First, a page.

“Jonathan Bryan has severe cerebral palsy, a condition that makes him incapable of voluntary movement or speech. He was locked inside his own mind, aware of the outside world but unable to fully communicate with it, until he found a way by using his eyes to laboriously choose individual letters, and through this make his thoughts known.”
“In Eye Can Write, we read of 12-year-old Jonathan’s intense passion for life, his mischievous sense of fun, his hopes, his fears and what it’s like to be him. This is a powerful memoir from an incredible young author whose writing ability defies age or physical disability – a truly inspirational figure. Eye Can Write is not only a stunning human achievement but a beautiful piece of writing that will inspire you to find the joy in every moment.”
The preceding two paragraphs form part of the dust cover’s introduction to the book and set the scene for the emotionally-charged narrative that follows.
The foreword is by Sir Michael Morpurgo who, some years before meeting Jonathan, had written a book called Cool! In which he tried to imagine how it might be to be a child locked inside a world of his own, aware of the world outside, but utterly incapable of communicating with it. Little did he know that one day he would meet such a boy and join him in his journey, so that the lonely boy was not alone any more.
The long introduction was written by Chantal Bryan, Jonathan’s mother, and it begins with the harrowing sentence: “Before Jonathan was born, Christopher and I had a feeling that something was wrong. The heaviness of that feeling deepened as the feeling became stronger and more solid.”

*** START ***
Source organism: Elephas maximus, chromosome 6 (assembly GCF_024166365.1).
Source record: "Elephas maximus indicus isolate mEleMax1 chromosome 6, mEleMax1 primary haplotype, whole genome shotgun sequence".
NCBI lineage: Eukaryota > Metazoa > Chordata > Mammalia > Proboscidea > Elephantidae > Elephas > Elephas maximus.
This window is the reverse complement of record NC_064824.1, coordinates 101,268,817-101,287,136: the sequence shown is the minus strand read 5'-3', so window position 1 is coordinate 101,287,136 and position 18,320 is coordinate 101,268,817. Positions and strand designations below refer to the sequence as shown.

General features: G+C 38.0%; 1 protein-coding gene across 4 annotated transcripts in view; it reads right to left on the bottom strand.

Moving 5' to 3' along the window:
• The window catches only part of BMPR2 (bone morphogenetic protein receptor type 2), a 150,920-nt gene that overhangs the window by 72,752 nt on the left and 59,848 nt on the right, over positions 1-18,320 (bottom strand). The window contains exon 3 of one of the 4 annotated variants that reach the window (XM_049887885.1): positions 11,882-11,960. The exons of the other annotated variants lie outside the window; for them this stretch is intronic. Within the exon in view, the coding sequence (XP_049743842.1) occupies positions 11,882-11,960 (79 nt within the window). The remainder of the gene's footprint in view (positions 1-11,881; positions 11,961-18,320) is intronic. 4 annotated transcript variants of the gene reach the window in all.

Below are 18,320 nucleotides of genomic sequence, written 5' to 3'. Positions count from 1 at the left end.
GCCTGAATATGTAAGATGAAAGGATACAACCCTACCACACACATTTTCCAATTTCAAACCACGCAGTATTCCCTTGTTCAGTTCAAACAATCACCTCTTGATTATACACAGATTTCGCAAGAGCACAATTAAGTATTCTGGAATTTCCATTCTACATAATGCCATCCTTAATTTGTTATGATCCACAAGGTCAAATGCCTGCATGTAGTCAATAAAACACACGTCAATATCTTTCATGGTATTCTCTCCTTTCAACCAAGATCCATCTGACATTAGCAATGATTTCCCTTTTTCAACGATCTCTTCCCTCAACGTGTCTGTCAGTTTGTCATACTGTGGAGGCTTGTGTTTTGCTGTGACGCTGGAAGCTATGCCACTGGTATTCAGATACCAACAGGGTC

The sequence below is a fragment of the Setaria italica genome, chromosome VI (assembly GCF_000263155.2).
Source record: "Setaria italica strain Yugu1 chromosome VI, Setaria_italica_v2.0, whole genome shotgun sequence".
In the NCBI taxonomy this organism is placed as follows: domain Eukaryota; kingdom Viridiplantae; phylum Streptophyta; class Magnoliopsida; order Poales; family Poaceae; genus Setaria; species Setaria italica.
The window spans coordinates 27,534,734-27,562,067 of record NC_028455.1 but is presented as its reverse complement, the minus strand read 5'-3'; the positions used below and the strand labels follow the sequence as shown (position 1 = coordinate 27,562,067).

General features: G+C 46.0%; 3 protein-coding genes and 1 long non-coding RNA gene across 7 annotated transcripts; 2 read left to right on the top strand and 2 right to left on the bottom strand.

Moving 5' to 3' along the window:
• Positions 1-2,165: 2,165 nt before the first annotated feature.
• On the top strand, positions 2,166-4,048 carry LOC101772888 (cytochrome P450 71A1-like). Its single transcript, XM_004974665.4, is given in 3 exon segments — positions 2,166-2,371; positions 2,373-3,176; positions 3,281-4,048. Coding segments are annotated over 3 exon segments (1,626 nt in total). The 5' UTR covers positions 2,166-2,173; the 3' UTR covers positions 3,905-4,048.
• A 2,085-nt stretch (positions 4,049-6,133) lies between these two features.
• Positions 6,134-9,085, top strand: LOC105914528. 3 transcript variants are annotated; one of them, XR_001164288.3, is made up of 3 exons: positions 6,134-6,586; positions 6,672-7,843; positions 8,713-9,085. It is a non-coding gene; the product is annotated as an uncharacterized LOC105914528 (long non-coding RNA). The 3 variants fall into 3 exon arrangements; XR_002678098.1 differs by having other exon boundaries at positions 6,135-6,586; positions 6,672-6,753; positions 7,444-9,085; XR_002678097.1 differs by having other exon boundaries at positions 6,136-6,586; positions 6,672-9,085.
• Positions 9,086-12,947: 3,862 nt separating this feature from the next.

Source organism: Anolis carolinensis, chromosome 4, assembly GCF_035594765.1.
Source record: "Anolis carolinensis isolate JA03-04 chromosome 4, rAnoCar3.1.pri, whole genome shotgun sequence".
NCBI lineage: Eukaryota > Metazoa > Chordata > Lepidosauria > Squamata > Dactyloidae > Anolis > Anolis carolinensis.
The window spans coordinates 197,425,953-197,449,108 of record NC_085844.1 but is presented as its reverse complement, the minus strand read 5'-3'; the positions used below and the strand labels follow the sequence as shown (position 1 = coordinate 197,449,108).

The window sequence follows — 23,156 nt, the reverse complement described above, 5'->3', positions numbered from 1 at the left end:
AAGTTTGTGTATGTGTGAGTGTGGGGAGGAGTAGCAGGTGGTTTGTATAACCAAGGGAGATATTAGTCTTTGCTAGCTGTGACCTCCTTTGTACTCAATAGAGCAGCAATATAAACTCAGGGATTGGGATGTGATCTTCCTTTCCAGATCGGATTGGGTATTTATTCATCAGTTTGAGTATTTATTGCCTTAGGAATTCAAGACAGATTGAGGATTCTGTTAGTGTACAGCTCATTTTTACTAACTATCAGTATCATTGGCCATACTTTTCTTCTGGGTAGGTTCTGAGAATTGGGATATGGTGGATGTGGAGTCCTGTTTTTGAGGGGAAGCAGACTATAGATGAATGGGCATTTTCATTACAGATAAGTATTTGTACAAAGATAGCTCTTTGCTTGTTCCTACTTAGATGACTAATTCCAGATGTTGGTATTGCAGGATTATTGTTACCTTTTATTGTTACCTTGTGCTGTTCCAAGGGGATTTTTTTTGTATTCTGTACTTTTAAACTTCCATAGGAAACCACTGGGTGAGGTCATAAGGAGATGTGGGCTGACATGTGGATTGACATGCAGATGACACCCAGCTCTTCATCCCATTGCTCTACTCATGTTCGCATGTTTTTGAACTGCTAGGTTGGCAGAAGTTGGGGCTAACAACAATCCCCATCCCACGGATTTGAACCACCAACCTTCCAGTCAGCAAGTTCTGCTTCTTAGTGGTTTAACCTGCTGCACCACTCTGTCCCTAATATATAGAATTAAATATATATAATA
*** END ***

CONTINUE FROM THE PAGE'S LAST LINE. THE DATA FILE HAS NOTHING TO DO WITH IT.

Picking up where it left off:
Three weeks before Chantal’s due date, the family was in a serious car accident that resulted in the emergency caesarean section birth of Jonathan. If the birth itself was not traumatic enough, life afterwards was one long trauma of emergencies, setbacks, and difficulties that it is really impossible to imagine.
Through a friend, Chantel met Sarah, a primary school teacher with two small children, and Sarah agreed to help with Jonathan’s home education. What happened next amazed them all.
Jonathan takes up his own story in chapter one and tells of the real frustration and pain of living behind the labels that were attached by the medical world to his dysfunctional body:
Severe cerebral palsy
Profound and multiple learning difficulties
Chronic lung disease
Jonathan writes of what it was like to be defined by labels, and to have expectations founded on his outward appearance. Jonathan writes of the silence that oppressed him – a suffocating silence that prevented any communication to the outside world, and especially to his own loving family.
Jonathan’s complex health needs mean that he is never alone, and yet he was very alone in his locked-in world that had a window on the outside world, but no way to communicate with that outside world.
We learn of Will – Jonathan’s best friend at Special School – and the deep and wonderful communication that regularly took place between them as their eyes met. We learn of Jonathan’s frustration at being subjected to mindless activity in the classroom where Farmer Duck was the regular reading, and the massive contrast there was with the invaluable education hour at home.
In chapter three Jonathan tells us about a beautiful field of long grass, where He was next to Jonathan. They were soaking up the sun and listening to insects. He tells us of that special world being interrupted by medical emergencies and the inevitable questions that followed about Jonathan’s ability to pull through medically. Was Jonathan dying as the beautiful field suddenly became his enemy, but Jesus’ strong and reassuring presence was with Jonathan. Nevertheless, medically speaking, everything was hanging in the balance once again.